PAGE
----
Following debate about whether a graphic depiction of death by suicide in the Netflix original series 13 Reasons Why was suitable for young and potentially vulnerable audiences, the streaming giant has decided to re-edit the scene from the show’s first season. The decision comes ahead of its Season 3 premiere in the coming months.
“We’ve heard from many young people that 13 Reasons Why encouraged them to start conversations about difficult issues like depression and suicide and get help—often for the first time. As we prepare to launch Season 3 later this summer, we’ve been mindful about the ongoing debate around the show,” Netflix said in a statement sent to Gizmodo on Tuesday.
“So on the advice of medical experts, including Dr. Christine Moutier, Chief Medical Officer at the American Foundation for Suicide Prevention, we’ve decided with creator Brian Yorkey and the producers of 13 Reasons Why to edit the scene in which Hannah takes her own life from Season 1.”
The show, which premiered in 2017, is based on Jay Asher’s young adult novel by the same title and deals with sensitive depictions of sexual assault, bullying, and depression, among other topics. But it was the show’s graphic depiction of suicide and its lack of explicit discussion of mental illness that received widespread criticism, particularly after research published at the Journal of the American Academy of Child and Adolescent Psychiatry earlier this year linked the show to a rise in suicide rates among youth in the month after it was released.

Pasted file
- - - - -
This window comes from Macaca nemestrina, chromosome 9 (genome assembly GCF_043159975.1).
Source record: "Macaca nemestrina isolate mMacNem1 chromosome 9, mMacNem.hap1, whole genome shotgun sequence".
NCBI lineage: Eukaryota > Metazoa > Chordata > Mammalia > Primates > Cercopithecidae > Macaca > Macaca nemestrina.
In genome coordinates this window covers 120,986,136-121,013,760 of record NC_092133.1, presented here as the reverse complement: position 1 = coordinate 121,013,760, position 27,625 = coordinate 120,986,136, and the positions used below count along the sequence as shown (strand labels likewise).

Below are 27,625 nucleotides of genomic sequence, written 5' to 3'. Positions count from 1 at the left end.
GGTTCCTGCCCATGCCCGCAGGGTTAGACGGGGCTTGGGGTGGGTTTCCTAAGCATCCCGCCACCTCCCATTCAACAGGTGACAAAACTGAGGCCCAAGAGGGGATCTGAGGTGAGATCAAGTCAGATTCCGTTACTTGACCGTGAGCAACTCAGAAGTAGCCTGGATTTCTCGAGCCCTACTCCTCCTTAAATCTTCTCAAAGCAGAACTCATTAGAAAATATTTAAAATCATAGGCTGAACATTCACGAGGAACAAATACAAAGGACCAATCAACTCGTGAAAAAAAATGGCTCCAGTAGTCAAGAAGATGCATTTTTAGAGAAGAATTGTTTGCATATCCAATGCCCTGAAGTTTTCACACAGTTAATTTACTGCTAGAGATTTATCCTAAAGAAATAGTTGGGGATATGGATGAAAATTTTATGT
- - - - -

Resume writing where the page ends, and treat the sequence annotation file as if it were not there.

A source familiar with the company’s decision to remove the scene said it comes with the understanding that the show’s streaming format means it’s accessible any time, and particularly as it prepares to launch a new season. The re-edited version of the episode from Season 1 no longers depicts the graphic method of death by suicide.
Brian Yorkey, the show’s creator, said in a statement this week that the thinking behind the initial decision to include it in the show’s first season “was to tell the truth about the horror of such an act, and make sure no one would ever wish the emulate it.”
“But as we ready to launch Season 3, we have heard concerns about the scene from Dr. Christine Moutier at the American Foundation for Suicide Prevention and others, and have agreed with Netflix to re-edit it,” Yorkey added. “No one scene is more important than the life of the show, and its message that we must take better care of each other. We believe this edit will help the show do the most good for the most people while mitigating any risk for especially vulnerable young viewers.”
The National Suicide Prevention Hotline in the U.S. can be reached 24 hours a day at 1-800-273-8255. Additional resources for international suicide hotlines can be found here.